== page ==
– With paths to Palestinian statehood blocked, President Mahmoud Abbas, 80, is warning he's fast-tracking his retirement and hinting he will announce dramatic policy changes at the United Nations this month, including a more confrontational relationship with Israel's right-wing government.

The leader's comments have unleashed a swirl of questions. If he is serious, who would succeed him? If he's not, what's his agenda? And would any of it bring the Palestinians closer to statehood as Washington and the rest of the world now appear transfixed by the war against ISIL, the Iran nuclear deal and the Syrian refugee crisis? Here is a look at what is shaping up to be a tempestuous fall.

The mechanics

Abbas holds three top positions — head of the Palestine Liberation Organization, leader of the Fatah Party and president of the Palestinian Authority.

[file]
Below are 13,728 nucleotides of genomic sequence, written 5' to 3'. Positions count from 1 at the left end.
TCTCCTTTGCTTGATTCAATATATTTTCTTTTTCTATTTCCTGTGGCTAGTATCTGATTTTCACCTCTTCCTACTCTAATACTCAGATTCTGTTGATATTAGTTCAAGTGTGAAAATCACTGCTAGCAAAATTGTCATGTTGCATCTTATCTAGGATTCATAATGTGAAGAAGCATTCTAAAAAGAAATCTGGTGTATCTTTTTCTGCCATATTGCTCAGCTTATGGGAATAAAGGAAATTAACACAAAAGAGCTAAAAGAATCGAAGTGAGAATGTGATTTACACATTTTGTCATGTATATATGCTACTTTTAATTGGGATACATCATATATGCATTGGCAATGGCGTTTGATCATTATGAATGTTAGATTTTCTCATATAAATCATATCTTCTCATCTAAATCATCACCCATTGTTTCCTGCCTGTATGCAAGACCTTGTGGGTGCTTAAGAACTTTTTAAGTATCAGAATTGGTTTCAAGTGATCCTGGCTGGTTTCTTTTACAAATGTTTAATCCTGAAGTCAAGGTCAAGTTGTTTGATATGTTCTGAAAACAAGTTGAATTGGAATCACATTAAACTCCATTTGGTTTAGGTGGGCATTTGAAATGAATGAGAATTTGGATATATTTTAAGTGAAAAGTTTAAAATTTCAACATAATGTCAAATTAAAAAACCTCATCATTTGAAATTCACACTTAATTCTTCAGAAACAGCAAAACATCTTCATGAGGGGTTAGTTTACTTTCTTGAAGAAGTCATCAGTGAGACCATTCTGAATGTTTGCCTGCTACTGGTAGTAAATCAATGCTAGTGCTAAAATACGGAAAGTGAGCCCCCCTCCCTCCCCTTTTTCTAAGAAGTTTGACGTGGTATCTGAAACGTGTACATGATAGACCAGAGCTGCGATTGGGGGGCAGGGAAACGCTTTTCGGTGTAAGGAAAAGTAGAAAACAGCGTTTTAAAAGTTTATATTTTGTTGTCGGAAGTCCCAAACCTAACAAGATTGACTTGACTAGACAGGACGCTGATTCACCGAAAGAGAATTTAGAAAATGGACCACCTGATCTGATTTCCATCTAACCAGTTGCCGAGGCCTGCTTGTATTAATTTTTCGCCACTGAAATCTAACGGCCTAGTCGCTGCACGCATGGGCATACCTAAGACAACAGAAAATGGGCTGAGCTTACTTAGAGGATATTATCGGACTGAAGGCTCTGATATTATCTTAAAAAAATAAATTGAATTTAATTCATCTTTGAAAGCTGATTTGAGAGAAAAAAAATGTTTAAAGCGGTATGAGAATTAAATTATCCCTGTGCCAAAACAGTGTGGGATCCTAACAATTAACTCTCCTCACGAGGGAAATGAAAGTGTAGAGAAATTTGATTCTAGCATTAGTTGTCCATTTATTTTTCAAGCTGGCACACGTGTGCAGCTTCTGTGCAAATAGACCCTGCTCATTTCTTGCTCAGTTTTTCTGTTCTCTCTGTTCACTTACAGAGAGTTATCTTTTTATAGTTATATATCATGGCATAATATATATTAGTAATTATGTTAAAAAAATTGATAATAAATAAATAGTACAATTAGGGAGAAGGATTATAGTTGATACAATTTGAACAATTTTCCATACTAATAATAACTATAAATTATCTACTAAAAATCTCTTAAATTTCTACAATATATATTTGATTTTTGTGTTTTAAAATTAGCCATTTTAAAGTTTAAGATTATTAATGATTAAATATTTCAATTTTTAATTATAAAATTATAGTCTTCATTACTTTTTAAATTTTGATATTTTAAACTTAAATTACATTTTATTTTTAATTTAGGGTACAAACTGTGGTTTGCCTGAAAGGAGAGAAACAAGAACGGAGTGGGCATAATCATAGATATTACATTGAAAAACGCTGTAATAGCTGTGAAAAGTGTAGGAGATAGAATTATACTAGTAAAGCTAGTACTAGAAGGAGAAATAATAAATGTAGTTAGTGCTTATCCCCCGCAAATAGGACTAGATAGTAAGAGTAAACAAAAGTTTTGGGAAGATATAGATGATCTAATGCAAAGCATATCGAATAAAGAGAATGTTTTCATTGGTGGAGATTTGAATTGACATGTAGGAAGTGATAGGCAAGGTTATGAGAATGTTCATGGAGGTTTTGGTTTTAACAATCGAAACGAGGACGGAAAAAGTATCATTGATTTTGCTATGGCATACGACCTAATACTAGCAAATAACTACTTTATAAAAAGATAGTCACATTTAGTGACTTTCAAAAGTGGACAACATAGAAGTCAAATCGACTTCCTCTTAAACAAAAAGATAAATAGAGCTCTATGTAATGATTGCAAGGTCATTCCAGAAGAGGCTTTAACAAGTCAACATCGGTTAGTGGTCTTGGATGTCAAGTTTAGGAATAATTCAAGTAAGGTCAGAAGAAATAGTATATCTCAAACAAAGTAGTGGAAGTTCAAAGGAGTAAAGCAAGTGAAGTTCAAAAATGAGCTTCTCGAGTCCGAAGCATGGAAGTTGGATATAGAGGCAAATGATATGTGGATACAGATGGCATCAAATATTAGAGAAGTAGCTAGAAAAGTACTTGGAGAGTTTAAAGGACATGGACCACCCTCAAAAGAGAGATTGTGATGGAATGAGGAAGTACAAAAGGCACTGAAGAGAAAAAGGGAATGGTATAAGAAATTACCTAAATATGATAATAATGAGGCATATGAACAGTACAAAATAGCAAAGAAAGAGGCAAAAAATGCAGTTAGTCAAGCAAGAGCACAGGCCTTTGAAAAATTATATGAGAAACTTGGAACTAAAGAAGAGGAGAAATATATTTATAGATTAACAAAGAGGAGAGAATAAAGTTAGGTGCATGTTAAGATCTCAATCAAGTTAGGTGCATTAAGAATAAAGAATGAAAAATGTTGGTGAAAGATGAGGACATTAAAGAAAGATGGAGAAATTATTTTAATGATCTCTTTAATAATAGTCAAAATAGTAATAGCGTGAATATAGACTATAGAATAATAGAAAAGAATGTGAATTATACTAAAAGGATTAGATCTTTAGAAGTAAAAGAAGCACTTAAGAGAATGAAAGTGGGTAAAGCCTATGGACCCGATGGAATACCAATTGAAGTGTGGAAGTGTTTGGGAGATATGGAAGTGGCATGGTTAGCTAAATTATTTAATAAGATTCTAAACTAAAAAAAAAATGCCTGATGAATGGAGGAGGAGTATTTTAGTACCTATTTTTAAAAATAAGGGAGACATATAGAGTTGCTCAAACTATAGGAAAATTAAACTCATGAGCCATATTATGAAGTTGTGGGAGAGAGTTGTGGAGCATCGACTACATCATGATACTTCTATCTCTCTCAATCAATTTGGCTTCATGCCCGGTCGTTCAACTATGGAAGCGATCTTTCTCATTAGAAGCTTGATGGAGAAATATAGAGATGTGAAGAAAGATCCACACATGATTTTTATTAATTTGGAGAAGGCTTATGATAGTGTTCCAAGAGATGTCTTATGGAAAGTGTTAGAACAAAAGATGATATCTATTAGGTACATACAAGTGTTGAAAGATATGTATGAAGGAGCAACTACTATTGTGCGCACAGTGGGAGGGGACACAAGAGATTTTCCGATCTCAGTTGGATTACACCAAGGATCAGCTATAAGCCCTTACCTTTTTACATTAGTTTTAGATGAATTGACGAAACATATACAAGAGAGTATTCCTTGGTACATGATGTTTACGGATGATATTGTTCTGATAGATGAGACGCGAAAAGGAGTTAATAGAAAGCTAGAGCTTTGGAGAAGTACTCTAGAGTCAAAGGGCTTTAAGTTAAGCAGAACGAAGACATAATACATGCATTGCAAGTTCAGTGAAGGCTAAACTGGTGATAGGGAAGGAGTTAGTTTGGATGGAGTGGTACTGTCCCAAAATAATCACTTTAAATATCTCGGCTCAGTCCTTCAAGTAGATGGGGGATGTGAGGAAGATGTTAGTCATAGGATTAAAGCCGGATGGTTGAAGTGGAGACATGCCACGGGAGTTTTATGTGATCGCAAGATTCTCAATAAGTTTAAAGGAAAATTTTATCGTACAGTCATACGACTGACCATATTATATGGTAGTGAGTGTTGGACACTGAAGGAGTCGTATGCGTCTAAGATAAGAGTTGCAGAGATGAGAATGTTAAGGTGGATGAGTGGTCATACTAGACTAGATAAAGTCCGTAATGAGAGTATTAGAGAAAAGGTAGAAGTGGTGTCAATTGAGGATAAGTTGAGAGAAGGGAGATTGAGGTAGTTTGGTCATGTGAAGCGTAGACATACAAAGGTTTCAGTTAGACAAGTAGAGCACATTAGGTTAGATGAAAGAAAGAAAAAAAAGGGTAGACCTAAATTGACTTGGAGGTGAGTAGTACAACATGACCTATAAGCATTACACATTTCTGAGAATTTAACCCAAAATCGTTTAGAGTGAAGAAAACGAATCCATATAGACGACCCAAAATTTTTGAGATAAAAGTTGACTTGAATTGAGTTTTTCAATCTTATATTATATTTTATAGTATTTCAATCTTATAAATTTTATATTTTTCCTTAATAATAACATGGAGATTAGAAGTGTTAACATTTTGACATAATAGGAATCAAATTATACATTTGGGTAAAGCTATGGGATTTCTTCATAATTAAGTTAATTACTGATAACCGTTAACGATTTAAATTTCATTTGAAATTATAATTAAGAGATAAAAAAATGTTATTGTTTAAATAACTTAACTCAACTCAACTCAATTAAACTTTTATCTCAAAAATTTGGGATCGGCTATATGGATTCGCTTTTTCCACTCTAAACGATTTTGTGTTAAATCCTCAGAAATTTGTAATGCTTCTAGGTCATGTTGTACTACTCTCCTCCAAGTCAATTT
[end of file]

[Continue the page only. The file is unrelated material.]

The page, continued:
Formally, the PLO chief is the most important, but actual power rests with the ­authority's presidency.

Abbas told the PLO Executive Committee last week that he won't seek PLO and Fatah leadership positions in upcoming internal elections.

"Now the question is whether he really means it," said Hanan Ashrawi, an Executive Committee member. "I'm afraid the only person who really knows is Abu Mazen."

The extent of despair

Driving Abbas is a deep sense of frustration.

He was elected a decade ago on a promise to deliver Palestinian statehood through negotiations with Israel. Hopes were dashed when Benjamin Netanyahu became Israel's prime minister in 2009 and rejected the internationally backed premise favoring such a state, with some modifications, in the West Bank, Gaza Strip and east Jerusalem.

A mediation mission by Secretary of State John Kerry collapsed in 2014, and the U.S. appears to show little interest in reviving peace efforts.

What's next?

Abbas addresses the U.N. General Assembly on Sept. 30.

He told PLO leaders that he will declare he is implementing previous PLO resolutions, including potentially explosive moves such as suspending security coordination and rethinking economic ties with Israel.

Associated Press